(Source: Adobe Emoji Trend Report 2019, https://blog.adobe.com/en/2019/07/17/the-cultural-phenomenon-of-emoji.html)

It turns out that people use emojis mostly when chatting with their friends and partners, which is logical given the nature of such conversations and the level of informality that emojis suggest.
  
Only 19% of respondents said they used emojis mostly when communicating with their coworkers. Another interesting addition here is that males (24%) say they use emojis more often with their coworkers compared to females (14%).
  
That being said, nearly 3 in 5 emoji users have received the wrong emoji, and a third have regretted sending one, which may indicate the fact that emojis (much like words) are subject to careful choice based on the context.
  
7em.png
(Source: Adobe Emoji Trend Report 2019, https://blog.adobe.com/en/2019/07/17/the-cultural-phenomenon-of-emoji.html)

Finally, we have data from an OfficeTeam survey, according to which 39% of senior managers believe it’s unprofessional to use emojis in the workplace. This may indicate a slight generational gap since most senior managers belong to such demographic cohorts as Gen X (people born roughly between 1965 and 1980) or Millennials (those who were born between 1980 and 2000).

Creating a Guide to Using Emojis at Work


Now that we have plenty of statistics to process and get our thought process going, let’s try to sum them up and create a set of recommendations that any business can use when approaching the “emojis vs. professional ethics” issue.

      0.   Do not use emojis when communicating with people you don’t know very well

Otherwise known as “common sense” and “social rules”, this is something most people should acquire and master by the time they’re in their mid-20s. Definitely, not something that should be taught by an employer, we put this tip aside as we believe your employees know it already.

      1. Emojis are generally acceptable in a company’s internal communications

With a few asterisks and exceptions, of course.

Exception one. Along with some common sense mentioned above, your employees should employ (no pun intended) a tactic called “mirroring.” Mirroring in communications means that you should observe the style and delivery of the person you’re writing/talking to and respond in a similar fashion.
E.g., if your teammates don’t mind using emojis in their messages to you, then they most likely won’t mind you doing the same. That is, if you’re both at the same level of the hierarchy. If not - see exception two.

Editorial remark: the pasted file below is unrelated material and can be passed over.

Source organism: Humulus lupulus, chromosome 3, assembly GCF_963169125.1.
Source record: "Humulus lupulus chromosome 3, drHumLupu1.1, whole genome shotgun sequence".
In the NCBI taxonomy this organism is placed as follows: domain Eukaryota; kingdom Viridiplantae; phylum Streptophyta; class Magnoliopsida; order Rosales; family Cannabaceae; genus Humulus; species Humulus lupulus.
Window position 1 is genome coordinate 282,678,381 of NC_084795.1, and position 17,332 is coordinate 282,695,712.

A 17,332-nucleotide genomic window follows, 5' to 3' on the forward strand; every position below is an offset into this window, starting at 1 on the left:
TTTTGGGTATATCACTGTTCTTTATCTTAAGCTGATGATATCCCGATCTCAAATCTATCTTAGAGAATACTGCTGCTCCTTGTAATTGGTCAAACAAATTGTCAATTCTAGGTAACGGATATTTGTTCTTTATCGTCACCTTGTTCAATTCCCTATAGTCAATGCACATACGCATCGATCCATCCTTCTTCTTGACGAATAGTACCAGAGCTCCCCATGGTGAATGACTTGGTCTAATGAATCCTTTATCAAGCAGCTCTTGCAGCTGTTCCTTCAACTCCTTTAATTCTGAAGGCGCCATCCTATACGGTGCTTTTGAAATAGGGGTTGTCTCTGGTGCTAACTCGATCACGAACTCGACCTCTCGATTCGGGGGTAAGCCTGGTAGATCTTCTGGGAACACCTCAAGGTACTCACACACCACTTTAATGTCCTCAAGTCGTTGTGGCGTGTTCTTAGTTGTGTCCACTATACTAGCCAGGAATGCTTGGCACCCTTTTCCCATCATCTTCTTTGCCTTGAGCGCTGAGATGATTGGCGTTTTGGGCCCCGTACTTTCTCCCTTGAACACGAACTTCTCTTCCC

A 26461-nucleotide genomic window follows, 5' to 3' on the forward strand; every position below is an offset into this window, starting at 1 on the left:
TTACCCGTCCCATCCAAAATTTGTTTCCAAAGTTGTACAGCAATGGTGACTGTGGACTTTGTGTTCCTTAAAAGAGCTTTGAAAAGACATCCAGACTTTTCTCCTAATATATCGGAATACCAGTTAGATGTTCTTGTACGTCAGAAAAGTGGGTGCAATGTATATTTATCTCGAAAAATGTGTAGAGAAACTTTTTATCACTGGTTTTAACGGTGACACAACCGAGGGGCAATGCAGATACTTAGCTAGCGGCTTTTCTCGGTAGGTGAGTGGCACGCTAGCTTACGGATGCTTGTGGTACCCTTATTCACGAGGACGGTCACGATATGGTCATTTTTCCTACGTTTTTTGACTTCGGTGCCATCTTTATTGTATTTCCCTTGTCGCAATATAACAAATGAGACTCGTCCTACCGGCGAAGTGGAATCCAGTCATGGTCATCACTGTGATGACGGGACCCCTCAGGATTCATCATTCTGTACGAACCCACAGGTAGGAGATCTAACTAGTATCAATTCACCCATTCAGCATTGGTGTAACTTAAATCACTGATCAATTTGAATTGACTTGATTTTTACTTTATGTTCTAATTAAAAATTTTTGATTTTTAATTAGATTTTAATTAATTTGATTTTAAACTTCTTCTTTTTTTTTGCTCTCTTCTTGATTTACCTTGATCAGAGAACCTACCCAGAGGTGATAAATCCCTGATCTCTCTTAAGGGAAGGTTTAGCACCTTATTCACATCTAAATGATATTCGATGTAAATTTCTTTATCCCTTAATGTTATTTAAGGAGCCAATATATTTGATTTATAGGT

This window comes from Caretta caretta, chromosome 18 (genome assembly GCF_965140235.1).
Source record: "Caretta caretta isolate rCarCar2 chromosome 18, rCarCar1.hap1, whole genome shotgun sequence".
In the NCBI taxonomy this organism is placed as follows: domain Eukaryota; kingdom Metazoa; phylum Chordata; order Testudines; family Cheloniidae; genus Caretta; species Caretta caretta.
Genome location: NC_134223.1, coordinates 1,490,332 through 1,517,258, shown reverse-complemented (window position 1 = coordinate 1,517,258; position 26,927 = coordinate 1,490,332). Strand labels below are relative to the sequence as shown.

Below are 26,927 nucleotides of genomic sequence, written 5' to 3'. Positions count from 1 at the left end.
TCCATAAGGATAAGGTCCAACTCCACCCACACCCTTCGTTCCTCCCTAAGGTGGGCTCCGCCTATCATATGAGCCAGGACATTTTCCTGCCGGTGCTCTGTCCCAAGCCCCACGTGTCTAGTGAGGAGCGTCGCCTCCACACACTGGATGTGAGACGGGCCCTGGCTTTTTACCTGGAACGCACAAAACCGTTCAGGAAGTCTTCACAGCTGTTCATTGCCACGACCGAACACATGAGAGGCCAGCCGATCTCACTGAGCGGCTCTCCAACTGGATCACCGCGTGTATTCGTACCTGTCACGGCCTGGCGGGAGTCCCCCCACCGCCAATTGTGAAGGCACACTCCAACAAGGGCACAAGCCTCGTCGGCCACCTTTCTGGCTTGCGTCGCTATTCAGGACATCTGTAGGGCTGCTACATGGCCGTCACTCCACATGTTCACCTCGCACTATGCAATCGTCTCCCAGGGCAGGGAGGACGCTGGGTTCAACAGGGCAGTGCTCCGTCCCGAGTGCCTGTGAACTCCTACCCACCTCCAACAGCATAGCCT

Exception two. Using emojis in the messages and emails to your supervisor, manager, director, or CEO is a no-no by default since it suggests the level of familiarity that you probably do not have with these people.

Using emojis when communicating with your subordinates is purely at your own discretion. Several studies are suggesting that using emojis in such situations may make you appear less competent. If you’re not afraid of that, then go ahead but don’t say we didn’t warn you.

      2. Using emojis for external communications should be prohibited by default unless agreed upon otherwise

According to SurveyMonkey data, 45% of employees (!) think companies shouldn’t use emojis in marketing or customer communications, and that’s quite understandable. 
Whenever communicating with a client, prospect, or a contractor, your employees represent your company and/or brand. There’s no way of knowing whether the use of emojis will be appreciated or will trigger a strong negative response.
That’s why you should play it safe and eliminate emojis from your external communications completely unless it’s a part of your marketing campaign visuals or some radical experiment you’re conducting at your own risk.

      3. Using emojis in formal events (presentations, meeting, briefings) should be regulated

In case of an event that features multiple people from different divisions of your company (even if it’s strictly non-public), there should be rules regulating the use of emojis. Typically, these rules (Emoji Policy) are reflected in your Code of Conduct that every employee should read and follow - more on that below.
  
      4.Emojis that some people find suggestive or inappropriate should not be used at all (especially for international teams)

You would be surprised but some seemingly innocent emojis can be (and are) open to interpretation to the point where their use has to be restricted.
  
For example, this eggplant (aubergine if you’re British) eggplant.jpg emoji is commonly used to represent a penis while this peach peach.png emoji is used as a euphemistic icon for buttocks to the point where only 7% of English-language tweets with the peach emoji refer to the actual fruit, according to a 2016 Emojipedia study. Way to go, people, way to go.

Also, good luck trying to convince your friends and colleagues that this emoji below actually means “good friends” (which it does) and not what you thought first.

8em.png
(Source: Emojipedia - https://emojipedia.org/women-with-bunny-ears/)

This “open for interpretation” issue may become even more serious when you’re managing an international team where people come from different cultural backgrounds and there’s no way of knowing what emoji might hurt their feelings.

Conclusion

The best way to go about emojis in your company is by allowing your employees to use them with certain restrictions that should be specified in your Emoji Policy. Every employee should know that emojis (much like words) have to be chosen carefully and are subject to controversy and potential PR losses when used inappropriately, especially in public.

Use common sense, play it safe, and remember - emojis are great but only when they are used at the right place and at the right time.